I went to Kilwa Masoko just to visit the nearby island of Kilwa Kisiwani, location of the ruins that are now a UNESCO World Heritage Site.
Kilwa Masoko is a typical Tanzanian town, where most of the activity occurs around the central market. I took a boat the second day to Kilwa Kisiwani.
Visiting these ruins gave me an entertaining lesson on Tanzanian history. This island, that is now home to only a few hundred inhabitants, was once an important trading port that connected the Swahili kingdoms with the Arabic Peninsula and Asia. Because of this the Swahili people were highly influenced by the Arabic and Indian culture.
The area was also occupied by Arabs during many centuries, and in the last few centuries by Arabs, Portuguese, Germans and British.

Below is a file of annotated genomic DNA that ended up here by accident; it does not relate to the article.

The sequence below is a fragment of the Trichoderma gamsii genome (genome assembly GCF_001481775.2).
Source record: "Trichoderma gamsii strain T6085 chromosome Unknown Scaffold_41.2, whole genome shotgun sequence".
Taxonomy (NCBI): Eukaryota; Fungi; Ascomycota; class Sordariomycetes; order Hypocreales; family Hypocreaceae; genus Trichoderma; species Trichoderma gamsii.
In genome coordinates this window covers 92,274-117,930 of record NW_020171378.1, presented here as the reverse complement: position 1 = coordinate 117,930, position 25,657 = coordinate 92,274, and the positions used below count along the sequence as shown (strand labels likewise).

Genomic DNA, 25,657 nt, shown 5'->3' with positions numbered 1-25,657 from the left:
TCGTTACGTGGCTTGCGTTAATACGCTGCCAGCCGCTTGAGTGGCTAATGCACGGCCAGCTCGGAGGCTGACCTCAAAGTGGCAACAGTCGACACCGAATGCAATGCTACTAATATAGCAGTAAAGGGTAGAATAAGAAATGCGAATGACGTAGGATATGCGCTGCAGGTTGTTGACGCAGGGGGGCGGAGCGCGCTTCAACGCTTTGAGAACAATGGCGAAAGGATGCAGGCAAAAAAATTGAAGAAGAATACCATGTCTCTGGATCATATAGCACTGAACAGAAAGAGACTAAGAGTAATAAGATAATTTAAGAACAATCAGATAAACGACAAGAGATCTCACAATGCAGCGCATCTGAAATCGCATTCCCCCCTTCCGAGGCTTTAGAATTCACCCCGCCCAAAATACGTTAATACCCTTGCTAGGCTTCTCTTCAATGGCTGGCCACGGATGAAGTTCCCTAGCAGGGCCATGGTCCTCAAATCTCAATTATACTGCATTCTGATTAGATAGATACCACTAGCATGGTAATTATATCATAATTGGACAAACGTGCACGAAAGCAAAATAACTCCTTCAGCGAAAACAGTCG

Most of the walls were made with blocks of reef and coral they gathered from the sea, and some of them have Arabic words engraved. Some of these ruins date back to the 11th century.
The main buildings are Husuni Ndogo (“Little Fort”), the Great Mosque and the Palace Husuni Kubwa (the “Great Fort”). The last one was built by Sultan al-Hasan ibn Sulaiman.
We walked around the island passing by the village situated in between the ruins. There are a couple of big holes where they collect water from. Throughout the whole 3 hours tour I was constantly bitten by an aggressive species of ants.
On the right you can see a picture of the inside of a small mosque with bats hanging from one of its domes.
I also saw one of the biggest baobab trees I’ve seen so far.
So that was Kilwa Kisiwani. Now off to Dar es Salaam!